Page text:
Background: Data on preoperative chemotherapy in resectable oral cavity cancer are conflicting. We present the long-term results of a randomized trial of induction chemotherapy in resectable oral cavity cancer.
Patients and methods: A randomized, parallel, multicentre trial evaluated the impact of three cycles of cisplatin 100 mg/m2 and fluorouracil 1000 mg/m2 (120-h infusion administered every 21 days) in stage T2-T4, N0-N2, previously untreated patients with advanced disease. Control group received upfront surgery. Postoperative radiation was offered to both arms when pathologic risk features were identified. The co-primary end points were the occurrence of locoregional or distant tumour relapse, and death.
Results: Among the 198 enrolled patients, with a median follow-up of 11.5 years, there was no difference in the incidence of locoregional relapse between chemotherapy and control group (P=0.6337), nor in distant metastasis development (P=0.1527). There was also no difference between groups in overall survival (P=0.3402). Patients with a pathological complete response (pCR) had higher probability of survival than those without (10-year OS: 76.2% versus 41.3%, P=0.0004). Late toxicities in patients with a minimum follow-up of 60 months (42 in each group) were similar between arms, except from fibrosis (cumulative incidence 40% versus 22% in chemotherapy arm) and grade 2 dysphagia (14% versus 5%).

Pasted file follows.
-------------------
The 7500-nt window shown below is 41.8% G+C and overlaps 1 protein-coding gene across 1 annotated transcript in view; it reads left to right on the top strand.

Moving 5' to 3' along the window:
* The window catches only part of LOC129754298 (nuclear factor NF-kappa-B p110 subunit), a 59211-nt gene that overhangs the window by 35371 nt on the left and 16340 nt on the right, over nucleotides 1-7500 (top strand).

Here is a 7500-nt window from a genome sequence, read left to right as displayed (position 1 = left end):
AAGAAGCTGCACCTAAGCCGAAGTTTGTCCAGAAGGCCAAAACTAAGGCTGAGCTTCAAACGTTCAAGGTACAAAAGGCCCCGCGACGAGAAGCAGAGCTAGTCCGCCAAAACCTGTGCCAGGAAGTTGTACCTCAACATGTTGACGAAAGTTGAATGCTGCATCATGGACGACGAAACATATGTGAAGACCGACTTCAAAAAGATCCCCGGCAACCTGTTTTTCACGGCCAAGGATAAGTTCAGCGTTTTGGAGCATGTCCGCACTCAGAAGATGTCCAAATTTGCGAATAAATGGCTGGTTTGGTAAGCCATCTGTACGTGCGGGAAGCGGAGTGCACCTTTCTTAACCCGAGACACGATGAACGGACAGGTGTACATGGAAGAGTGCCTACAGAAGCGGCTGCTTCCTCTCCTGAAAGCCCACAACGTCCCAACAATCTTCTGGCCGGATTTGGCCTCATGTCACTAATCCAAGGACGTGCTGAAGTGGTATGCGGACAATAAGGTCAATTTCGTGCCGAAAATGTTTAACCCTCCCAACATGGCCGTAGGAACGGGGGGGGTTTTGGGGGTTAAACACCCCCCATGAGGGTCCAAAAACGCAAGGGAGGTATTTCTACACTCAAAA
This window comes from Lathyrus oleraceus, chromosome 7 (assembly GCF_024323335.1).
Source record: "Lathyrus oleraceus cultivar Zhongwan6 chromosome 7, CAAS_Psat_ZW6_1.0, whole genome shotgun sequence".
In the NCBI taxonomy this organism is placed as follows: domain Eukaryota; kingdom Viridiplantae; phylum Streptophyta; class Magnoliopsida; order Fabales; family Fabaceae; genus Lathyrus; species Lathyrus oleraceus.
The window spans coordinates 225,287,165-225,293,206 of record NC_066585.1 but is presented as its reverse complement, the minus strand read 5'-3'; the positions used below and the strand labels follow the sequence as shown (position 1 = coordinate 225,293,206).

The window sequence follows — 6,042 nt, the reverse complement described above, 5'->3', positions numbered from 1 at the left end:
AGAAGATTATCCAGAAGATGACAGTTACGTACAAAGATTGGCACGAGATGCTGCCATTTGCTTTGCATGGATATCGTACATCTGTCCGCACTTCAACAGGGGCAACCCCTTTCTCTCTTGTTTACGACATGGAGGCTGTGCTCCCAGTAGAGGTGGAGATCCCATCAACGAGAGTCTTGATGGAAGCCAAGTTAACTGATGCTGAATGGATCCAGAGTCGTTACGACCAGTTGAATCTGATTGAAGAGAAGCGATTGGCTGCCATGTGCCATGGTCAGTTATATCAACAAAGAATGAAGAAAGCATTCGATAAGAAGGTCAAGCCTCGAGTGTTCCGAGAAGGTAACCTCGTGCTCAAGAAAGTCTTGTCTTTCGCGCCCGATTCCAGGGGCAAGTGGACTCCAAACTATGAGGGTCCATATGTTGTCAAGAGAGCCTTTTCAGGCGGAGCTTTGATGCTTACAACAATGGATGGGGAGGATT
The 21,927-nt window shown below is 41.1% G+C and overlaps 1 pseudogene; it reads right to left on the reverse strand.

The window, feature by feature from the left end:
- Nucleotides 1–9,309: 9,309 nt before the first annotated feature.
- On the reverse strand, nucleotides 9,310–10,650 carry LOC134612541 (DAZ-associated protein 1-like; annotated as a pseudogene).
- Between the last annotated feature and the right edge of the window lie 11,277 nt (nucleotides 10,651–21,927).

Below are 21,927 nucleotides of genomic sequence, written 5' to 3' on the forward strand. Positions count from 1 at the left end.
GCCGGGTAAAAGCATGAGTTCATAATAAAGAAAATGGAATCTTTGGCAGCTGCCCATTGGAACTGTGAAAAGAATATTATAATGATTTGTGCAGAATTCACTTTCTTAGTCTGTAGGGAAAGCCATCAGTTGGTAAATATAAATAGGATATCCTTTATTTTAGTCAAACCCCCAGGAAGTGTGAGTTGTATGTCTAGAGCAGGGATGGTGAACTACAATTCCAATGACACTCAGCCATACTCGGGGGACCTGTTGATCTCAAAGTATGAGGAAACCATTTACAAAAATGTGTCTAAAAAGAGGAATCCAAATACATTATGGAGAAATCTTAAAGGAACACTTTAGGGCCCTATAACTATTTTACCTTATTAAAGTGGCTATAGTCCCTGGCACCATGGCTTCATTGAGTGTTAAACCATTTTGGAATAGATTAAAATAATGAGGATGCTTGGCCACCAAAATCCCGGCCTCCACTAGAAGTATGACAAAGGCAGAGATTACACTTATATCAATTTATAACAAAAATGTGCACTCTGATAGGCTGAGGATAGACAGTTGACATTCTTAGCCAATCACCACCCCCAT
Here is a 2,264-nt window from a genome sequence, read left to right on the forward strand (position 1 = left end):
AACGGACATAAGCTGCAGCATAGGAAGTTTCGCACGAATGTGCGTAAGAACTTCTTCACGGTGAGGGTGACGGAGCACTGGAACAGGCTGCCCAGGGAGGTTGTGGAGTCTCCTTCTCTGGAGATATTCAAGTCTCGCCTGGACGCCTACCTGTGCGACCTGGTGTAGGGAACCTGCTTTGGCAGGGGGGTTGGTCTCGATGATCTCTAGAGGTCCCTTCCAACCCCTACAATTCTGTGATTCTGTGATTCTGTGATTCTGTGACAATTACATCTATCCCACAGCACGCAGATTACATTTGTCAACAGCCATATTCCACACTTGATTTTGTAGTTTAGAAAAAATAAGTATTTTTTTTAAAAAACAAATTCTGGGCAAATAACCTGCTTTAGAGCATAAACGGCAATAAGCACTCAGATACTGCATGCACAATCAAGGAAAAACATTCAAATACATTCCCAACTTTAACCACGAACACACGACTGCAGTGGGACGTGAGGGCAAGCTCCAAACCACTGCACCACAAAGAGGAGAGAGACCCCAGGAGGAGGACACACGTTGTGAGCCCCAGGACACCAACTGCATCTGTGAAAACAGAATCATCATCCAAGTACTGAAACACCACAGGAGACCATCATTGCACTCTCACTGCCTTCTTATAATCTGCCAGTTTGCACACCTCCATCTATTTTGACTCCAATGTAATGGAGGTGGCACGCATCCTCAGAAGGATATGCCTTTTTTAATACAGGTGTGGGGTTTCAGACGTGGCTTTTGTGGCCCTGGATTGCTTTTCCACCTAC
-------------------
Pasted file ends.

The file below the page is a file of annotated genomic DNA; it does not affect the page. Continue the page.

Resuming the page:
Conclusions: Long-term follow-up of this randomized trial confirmed the absence of survival benefit with preoperative chemotherapy in oral cavity cancer. Late toxicity was similar in the two arms except for fibrosis and dysphagia, which were less in the chemotherapy arm. The survival benefit for patients achieving a pCR was maintained.
Keywords: cisplatin; fluorouracil; induction chemotherapy; pathological complete response; randomised trial; resectable oral cavity cancer.